The retreat took place over 2.5 days. Lauren, the instructor, came prepared with samples of the jeans in every size in the pattern, so the first task was to try them on and figure out the right size for me to make. I fit the straight 14s really well and my denim was similar in stretchiness, so I decided to make them as is. Some of my classmates got notes from Lauren about fit adjustments they’d want to make as they went on, so we’d each come out with a pair that works for us.

The front of a pair of jeans, showing a lightning bolt shaped bar tack.

As you can see, I had fun adding lightning bolt detailing to my jeans. I added some decorative stitching to my back pockets, and then echoed that in one of my bar tacks on the front of my jeans. There is a lot of room for fun little detailing like that on jeans, which I had not appreciated beforehand. I didn’t go in with a plan beyond the back pockets, but it turned out that my top-stitching thread didn’t make nice bar tacks so I used some other thread in the studio and that led to some little touches. I enjoyed it happening organically and plan to approach my next pair the same way and let inspiration strike while I sew.

The inside of a pair of jeans showing the pocket fabric.

While I fit a straight size well I did make a few adjustments to the pattern. Once my legs were stitched together I lopped 2″ off the bottom. I ended up hemming them at that length even though they’re still long enough to cuff 2″ because I expect them to shrink in length with subsequent washes. I also adjusted the shape of the lower legs. I think because I didn’t remove length at the lengthen/shorten line the calves of my jeans were much looser than the rest. I removed ease from the knee down to make the fit the same along my leg. Next time I’d like to remove my length from higher and see if that helps. Finally, I made pocket bags rather than pocket stays to accommodate the extra space I like to have around a medical device I wear on my stomach.

Now that I have sewn jeans once with an instructor I feel like I could definitely do them again on my own. I look forward to my next pair! Have you ever sewn jeans? How was your experience?

FO Friday: Aomari Twist Top

Pattern: Aomari Twist Top by Papercut Patterns

Fabric: Soy Jersey by Pickering International in Chili

Size: L

Started: January 26, 2019

Completed: January 27, 2019

My wardrobe is short on long-sleeve tees, so I was happy to find the Aomari Twist pattern for one with some visual interest. It is a quick sew with an interesting construction, to get the keyhole twist to work. Although I love this top in theory, in practice I am not enamored with my FO for a couple reasons.

I wish I had taken the pattern company’s advice that “drape is king” more seriously. I used a soy jersey for this and I just don’t love how the twist falls when it’s on. I also wonder whether I would be happier with it a size down. It feels big and sloppy when I’m wearing it. Due to the construction it is difficult to take in without taking apart the entire top and I just don’t have the energy for that. It is a good top for days I get my chemo – it leaves my port easy to access and then if I like I can turn the shirt around and hide the pump I leave attached to. I do like the reversible nature, too, I wear it backwards as often as I do forwards.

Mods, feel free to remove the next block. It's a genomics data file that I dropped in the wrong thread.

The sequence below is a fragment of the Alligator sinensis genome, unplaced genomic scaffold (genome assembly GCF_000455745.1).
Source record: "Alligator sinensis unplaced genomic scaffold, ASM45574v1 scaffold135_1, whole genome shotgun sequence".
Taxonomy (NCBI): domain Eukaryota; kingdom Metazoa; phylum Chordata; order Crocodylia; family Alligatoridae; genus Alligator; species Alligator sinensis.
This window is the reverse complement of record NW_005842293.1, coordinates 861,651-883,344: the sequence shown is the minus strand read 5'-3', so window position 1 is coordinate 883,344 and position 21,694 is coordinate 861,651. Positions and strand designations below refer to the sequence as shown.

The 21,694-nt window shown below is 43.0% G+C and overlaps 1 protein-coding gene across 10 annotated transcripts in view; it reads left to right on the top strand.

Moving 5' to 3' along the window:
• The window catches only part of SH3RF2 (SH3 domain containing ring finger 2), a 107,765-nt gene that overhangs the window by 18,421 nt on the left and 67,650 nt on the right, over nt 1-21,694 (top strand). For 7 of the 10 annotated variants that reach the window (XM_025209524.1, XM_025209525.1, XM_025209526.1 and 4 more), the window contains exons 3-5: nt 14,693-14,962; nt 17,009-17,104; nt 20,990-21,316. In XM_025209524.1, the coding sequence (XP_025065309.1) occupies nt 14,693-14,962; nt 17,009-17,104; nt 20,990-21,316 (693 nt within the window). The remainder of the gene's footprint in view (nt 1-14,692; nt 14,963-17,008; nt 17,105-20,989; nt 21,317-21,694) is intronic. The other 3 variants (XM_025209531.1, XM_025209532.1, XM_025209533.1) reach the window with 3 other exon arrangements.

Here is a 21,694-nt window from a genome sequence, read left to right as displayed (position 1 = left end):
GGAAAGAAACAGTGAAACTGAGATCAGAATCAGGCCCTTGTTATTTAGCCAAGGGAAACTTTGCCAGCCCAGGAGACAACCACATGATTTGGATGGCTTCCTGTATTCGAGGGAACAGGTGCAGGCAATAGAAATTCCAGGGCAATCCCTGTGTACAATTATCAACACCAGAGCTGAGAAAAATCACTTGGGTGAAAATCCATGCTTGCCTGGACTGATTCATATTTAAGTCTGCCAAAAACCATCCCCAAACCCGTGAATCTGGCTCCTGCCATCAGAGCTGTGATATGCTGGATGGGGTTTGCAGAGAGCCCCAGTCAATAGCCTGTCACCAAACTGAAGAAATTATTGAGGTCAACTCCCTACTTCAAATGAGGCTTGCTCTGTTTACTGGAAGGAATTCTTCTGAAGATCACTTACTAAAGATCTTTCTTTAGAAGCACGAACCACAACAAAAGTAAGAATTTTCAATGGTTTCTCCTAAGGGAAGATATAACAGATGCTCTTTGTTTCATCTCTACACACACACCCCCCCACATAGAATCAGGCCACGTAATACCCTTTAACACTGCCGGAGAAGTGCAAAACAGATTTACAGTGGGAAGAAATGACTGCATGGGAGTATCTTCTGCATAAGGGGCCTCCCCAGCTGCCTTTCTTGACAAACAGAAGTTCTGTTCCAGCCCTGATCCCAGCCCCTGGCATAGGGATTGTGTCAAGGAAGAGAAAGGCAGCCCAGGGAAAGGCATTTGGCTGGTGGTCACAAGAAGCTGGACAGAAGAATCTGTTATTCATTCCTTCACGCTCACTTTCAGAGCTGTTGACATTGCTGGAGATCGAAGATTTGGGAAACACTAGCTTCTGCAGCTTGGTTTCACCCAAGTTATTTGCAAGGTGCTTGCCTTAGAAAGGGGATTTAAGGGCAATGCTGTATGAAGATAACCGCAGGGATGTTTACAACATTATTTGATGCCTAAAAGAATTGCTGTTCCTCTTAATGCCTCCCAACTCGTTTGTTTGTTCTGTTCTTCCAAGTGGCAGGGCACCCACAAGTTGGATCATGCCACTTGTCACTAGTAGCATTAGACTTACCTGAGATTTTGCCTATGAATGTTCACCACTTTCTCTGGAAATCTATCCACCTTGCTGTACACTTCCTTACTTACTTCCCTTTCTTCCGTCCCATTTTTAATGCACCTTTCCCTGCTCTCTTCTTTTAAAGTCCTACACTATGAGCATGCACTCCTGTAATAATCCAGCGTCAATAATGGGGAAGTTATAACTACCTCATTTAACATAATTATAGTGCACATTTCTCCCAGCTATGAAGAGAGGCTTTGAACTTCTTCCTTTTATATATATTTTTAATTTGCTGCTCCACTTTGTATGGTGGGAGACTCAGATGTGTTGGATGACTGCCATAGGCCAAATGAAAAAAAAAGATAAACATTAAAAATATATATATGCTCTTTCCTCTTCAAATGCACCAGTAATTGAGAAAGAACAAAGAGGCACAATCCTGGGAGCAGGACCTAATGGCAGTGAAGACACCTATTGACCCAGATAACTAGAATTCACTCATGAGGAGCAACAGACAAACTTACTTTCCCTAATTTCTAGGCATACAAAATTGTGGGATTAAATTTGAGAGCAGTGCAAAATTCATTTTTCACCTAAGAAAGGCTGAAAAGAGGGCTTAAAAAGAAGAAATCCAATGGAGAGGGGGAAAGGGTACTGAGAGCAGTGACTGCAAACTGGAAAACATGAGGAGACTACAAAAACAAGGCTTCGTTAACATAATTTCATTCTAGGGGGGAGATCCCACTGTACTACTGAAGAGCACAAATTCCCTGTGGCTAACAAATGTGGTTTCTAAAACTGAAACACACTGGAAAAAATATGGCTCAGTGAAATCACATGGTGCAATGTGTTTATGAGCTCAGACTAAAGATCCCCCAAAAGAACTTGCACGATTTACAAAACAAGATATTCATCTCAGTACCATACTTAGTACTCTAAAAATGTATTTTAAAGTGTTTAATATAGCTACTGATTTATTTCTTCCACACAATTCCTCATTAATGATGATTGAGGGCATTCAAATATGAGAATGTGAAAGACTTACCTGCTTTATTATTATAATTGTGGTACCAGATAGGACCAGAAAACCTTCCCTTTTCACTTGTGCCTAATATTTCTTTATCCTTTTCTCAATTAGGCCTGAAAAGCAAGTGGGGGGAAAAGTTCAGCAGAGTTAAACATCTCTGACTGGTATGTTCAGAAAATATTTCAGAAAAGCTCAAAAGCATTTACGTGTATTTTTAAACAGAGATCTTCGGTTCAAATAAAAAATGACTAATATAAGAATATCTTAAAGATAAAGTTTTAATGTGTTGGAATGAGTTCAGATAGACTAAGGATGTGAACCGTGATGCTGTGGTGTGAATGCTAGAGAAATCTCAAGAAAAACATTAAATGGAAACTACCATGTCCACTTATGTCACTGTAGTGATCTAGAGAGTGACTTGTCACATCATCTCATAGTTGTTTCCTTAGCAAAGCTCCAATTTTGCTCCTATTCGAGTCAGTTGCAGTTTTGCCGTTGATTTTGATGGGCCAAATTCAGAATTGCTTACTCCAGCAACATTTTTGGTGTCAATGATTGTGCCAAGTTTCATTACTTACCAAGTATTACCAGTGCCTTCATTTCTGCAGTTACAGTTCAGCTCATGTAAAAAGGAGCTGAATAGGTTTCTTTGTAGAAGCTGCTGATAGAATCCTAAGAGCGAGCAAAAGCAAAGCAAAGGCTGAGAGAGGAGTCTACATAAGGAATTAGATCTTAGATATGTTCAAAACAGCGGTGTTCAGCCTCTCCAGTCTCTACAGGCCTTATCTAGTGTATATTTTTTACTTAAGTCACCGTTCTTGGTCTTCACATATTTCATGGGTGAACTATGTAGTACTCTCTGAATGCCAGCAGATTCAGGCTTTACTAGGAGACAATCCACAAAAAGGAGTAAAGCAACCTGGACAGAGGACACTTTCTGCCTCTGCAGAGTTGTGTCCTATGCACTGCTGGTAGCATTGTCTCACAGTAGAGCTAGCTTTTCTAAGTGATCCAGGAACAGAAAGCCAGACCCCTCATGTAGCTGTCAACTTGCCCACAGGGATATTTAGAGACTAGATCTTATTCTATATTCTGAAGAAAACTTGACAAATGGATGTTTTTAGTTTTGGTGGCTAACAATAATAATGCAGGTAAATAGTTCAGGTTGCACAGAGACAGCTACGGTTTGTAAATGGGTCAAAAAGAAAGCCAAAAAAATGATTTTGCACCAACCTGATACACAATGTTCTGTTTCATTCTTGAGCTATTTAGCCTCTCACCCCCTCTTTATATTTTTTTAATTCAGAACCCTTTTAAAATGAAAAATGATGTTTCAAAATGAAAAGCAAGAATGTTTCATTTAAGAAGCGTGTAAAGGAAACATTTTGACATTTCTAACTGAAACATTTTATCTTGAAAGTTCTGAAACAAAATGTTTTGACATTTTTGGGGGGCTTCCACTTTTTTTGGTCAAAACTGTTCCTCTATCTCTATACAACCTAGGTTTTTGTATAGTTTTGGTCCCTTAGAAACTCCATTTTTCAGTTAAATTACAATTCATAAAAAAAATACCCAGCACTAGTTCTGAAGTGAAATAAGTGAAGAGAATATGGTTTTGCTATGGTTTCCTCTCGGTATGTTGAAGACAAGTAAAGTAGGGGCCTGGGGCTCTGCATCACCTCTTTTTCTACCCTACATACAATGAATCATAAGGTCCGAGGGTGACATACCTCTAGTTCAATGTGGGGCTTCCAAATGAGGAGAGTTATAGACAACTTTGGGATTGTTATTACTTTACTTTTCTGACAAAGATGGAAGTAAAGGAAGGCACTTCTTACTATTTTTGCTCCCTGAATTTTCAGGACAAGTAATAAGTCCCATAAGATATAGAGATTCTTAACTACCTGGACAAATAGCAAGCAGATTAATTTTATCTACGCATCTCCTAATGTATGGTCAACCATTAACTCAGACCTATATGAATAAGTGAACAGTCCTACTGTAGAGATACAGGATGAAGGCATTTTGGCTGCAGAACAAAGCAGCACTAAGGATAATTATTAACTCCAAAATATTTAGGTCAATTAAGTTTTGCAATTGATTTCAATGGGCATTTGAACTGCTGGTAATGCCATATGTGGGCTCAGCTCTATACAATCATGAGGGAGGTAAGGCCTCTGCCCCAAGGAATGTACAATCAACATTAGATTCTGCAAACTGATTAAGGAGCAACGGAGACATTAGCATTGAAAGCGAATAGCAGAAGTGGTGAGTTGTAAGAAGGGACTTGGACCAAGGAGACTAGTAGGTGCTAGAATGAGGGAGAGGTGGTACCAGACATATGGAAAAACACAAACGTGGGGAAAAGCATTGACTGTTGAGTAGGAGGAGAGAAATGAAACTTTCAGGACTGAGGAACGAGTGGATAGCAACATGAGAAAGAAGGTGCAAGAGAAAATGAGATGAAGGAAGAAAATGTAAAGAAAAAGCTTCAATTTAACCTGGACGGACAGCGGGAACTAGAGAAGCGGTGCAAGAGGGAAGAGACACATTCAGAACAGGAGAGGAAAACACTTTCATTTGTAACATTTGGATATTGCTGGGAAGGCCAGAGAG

My other big complaint is the sleeves. As you can see in some of the pictures, they come down past my wrists. I am happiest in a bracelet length sleeve and I find these annoying. They’re too loose to stay up when I push them up. The pattern as written finishes the sleeves with a band and I have the top in my mending basket to add that band, I wonder whether it would make the whole top feel a little neater if I felt like the sleeves fit better.

Overall I still find this a promising pattern. There’s a sleeveless version for wovens, and I might do a summer version in a smaller size and give it another shot. Have you ever remade a garment in a different fabric or size and loved the later version more?

DFW Fiber Fest Recap

I am very lucky that my job affords me the opportunity to attend a lot of fiber events, but one experience I’ve never had is going to a big event as a yarn civilian. So, when I saw the teacher line-up for this year’s Dallas-Fort Worth Fiber Festival I decided to take the plunge and sign up. I had a full weekend of classes (7 of them!) and managed to sneak in some marketplace time as well. Here’s some of what I learned during this lovely weekend.

These are my swatches from Knitting for Speed and Efficiency with Stephanie Pearl-McPhee (bottom) and My Aching Wrists with Carson Demers (top). In the former class I learned a ton about the history of knitting before we talked about how we can improve our personal knitting rate. It was interesting to take at this particular time in my life as a sick person, because the disability community talks a lot about not measuring our worth in productivity and my brain was really trying to figure out how to hold onto an interest in knitting quickly with not feeling like it reflected on me. I learned that I knit 28 stitches per minute, which is mid to top of the average range for North American knitters: 10-40 stitches per minute. We talked about a very efficient way to knit if we’re willing to learn a new technique, as well as ways to increase speed in our current knitting style. You can’t really practice both, you have to pick one, and I’m still undecided which I’ll do when I’m done with one of my current projects and am ready to take on a speed-practice one.